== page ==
30. Kottra, G. and E. Fromter: Functional properties of the paracellular pathway in some leaky epithelia. J. exp. Biol. 106, 217–229 (1983)Google Scholar
  31. Laurent, P. and S. Dunel: Morphology of gill epithelia in fish. Am. J. Physiol. 238, R147–159 (1980)Google Scholar
  32. Madara, J.: Increase in guinea pig small intestinal transepithelial resistance induced by osmotic loads are accompanied by rapid alterations in absorptive-cell tight-junction structure. J. Cell Biol. 97, 125–136 (1983)Google Scholar
  33. Maetz, J.: Fish gills: mechanisms of salt transfer in freshwater and seawater. Phil. Trans. R. Soc. Lond. B 262, 209–249 (1971)Google Scholar
  34. Moreno, J. H.: Blockage of cation permeability across the tight junctions of gallbladder and other leaky epithelia. Nature, Lond. 251, 150–151 (1974)Google Scholar
  35. Payan, P., J. P. Girard and N. Mayer-Gostan: Branchial ion movements in teleosts: the roles of respiratory and chloride cells. In: Fish physiology, Vol. X, B., pp 39–63. Ed. by W. S. Hoar and D. J. Randall. Orlando: Academic Press 1984Google Scholar
  36. Philpott, C. W.: Tubular system membranes of teleost chloride cells: osmotic response and transport sites. Am. J. Physiol. 238, R171–184 (1980)Google Scholar
  37. Philpott, C. W. and D. E. Copeland: Fine structure of chloride cells from three species of Fundulus. J. Cell Biol. 18, 389–404 (1963)Google Scholar
  38. Pisam, M.: Membraneous systems in the “chloride cell” of teleostean fish gill; their modifications in response to salinity of environment. Anat. Rec. 200, 401–414 (1981)Google Scholar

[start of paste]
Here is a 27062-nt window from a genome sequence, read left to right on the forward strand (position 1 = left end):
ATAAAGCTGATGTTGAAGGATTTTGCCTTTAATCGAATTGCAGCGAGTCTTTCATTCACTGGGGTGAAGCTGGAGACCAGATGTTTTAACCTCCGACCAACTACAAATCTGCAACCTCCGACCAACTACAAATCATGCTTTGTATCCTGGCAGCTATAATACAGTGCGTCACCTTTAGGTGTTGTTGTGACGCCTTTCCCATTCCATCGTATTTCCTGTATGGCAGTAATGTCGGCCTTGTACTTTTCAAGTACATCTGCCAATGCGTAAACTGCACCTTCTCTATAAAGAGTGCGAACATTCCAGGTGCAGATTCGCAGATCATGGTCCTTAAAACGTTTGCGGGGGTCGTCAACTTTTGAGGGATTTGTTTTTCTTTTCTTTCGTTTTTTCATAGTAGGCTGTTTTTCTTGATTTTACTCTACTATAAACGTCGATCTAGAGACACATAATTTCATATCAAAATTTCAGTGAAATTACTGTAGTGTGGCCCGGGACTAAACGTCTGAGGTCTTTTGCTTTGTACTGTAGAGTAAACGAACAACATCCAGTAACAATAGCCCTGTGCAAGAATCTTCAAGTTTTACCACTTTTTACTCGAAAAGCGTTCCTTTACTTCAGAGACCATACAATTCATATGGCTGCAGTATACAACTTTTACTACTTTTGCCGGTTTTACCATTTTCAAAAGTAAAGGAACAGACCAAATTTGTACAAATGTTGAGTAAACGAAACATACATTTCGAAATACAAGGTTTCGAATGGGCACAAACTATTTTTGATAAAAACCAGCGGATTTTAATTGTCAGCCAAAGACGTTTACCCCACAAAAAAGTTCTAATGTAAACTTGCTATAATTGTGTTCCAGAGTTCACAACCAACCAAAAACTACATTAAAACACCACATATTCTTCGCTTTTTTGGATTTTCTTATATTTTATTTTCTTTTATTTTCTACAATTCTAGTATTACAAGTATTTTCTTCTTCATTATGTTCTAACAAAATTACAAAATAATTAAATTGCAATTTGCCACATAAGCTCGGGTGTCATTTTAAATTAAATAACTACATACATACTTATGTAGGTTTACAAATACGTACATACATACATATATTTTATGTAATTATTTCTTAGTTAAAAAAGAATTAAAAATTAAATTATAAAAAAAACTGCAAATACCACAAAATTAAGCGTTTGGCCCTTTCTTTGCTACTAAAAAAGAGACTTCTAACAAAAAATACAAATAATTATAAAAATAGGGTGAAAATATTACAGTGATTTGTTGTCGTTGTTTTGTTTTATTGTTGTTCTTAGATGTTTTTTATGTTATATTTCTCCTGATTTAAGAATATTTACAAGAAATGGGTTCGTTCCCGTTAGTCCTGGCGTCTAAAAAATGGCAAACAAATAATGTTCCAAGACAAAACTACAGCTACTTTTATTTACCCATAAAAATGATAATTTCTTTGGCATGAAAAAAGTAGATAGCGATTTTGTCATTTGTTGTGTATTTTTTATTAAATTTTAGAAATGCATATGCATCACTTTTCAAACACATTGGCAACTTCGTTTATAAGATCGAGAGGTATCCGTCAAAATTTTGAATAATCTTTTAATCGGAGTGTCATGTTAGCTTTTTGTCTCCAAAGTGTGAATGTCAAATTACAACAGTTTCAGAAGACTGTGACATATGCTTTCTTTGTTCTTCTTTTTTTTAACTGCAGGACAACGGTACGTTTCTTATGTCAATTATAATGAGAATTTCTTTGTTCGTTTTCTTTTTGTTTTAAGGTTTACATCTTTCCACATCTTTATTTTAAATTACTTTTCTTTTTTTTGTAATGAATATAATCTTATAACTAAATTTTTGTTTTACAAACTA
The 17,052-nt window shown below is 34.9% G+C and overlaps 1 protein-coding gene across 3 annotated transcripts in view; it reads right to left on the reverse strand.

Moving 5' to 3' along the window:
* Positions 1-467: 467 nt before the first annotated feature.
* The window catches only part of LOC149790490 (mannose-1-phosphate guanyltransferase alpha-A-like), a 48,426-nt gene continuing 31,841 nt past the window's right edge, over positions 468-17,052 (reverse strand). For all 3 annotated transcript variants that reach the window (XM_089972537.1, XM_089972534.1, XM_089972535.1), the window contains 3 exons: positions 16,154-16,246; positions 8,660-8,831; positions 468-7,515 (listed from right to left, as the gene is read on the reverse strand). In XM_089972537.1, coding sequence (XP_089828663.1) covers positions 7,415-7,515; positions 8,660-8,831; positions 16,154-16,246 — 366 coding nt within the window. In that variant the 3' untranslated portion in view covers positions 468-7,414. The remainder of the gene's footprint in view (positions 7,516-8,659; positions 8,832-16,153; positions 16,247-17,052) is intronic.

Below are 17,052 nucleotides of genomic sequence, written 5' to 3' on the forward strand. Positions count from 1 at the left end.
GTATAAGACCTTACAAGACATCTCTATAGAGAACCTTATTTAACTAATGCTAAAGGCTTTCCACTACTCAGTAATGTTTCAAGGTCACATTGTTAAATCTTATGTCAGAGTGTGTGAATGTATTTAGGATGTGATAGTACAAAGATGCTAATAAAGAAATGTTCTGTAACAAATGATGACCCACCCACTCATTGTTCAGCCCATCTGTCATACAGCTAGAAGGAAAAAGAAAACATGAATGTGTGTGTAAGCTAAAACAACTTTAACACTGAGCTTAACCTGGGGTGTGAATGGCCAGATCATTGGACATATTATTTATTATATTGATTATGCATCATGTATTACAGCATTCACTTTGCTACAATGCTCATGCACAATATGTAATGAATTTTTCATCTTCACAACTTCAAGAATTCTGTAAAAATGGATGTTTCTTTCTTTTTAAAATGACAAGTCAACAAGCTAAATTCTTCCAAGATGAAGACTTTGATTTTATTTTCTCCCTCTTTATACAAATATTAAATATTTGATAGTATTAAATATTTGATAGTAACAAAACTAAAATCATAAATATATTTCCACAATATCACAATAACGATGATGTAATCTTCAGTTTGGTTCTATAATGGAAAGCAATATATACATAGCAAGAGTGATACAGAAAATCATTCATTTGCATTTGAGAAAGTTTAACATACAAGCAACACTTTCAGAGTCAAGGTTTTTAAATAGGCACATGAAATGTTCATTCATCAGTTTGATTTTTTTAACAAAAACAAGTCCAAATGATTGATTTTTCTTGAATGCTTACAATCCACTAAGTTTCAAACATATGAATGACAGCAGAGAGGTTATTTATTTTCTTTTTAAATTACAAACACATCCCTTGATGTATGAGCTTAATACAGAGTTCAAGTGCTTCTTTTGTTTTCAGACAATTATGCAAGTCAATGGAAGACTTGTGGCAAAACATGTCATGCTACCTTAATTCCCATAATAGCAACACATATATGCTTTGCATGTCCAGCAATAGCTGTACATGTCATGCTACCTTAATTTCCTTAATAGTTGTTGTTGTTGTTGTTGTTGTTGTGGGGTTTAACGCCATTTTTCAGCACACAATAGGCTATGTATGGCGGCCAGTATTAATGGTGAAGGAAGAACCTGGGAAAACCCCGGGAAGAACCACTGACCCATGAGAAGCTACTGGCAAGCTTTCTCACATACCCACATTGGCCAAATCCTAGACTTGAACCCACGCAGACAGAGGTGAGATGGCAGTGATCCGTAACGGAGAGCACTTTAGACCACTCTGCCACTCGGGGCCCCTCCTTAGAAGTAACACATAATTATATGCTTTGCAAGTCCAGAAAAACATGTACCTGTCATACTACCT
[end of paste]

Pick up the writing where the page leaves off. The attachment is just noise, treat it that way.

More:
39. Potts, W. T. W., M. A. Foster, P. P. Rudy and H. G. Parry: Sodium and water balance in the cichlid teleost Tilapia mossambica. J. exp. Biol. 47, 461–470 (1967)Google Scholar
  40. Reynolds, E. S.: The use of lead citrate at high pH as an electronopaque stain in electron microscopy. J. Cell. Biol. 17, 208–211 (1963)Google Scholar
  41. Riddle, C. V. and S. A. Ernst: Structural simplicity of the Zonula occludens in the electrolyte secreting epithelium of the avian salt gland. J. Membr. Biol. 45, 21–35 (1979)Google Scholar
  42. Sardet, C., M. Pisam and J. Maetz: The surface epithelium of teleostean fish gills. J. Cell Biol. 80, 96–117 (1979)Google Scholar
  43. Sargent, J. R., A. J. Thomson and M. Bonancin: Activities and localization of succinic dehydrogenase and Na+/K+-activated adenosine triphosphatase in the gills of fresh water and sea water eels (Anguilla anguila). Comp. Biochem. Physiol. 51B, 75–79 (1975)Google Scholar
  44. Shirai, N. and S. Utida: Development and degeneration of the chloride cell during seawater and freshwater adaptation of the Japanese eel, Anguilla japonica. Z. Zellforsch. mikrosk. Anat. 103, 247–264 (1970)Google Scholar
  45. Silva, P., R. Solomon, K. Spokes and F. H. Epstein: Ouabain inhibition of gill Na-K-AtPase: relationship to active chloride transport. J. exp. Zool. 199, 419–426 (1977)Google Scholar
  46. Thomson, A. J. and J. R. Sargent: Changes in the levels of chloride cells and (Na++K+-dependent ATPase in the gills of yellow and silver eels adapting to seawater. J. exp. Zool. 200, 33–40 (1977)Google Scholar
  47. Utida, S., M. Kamiya and N. Shirai: Relationship between the activity of Na-K-activated adensionetriphosphatase and the number of chloride cells in eel gills with special reference to seawater adaptation. Comp. Biochem. Physiol. 38A, 443–448 (1971)Google Scholar

Copyright information

© Springer-Verlag 1987

Authors and Affiliations

  • P. P. Hwang
    • 1
  1. 1.Institute of ZoologyAcademia SinicaTaipeiTaiwan Republic of China

Personalised recommendations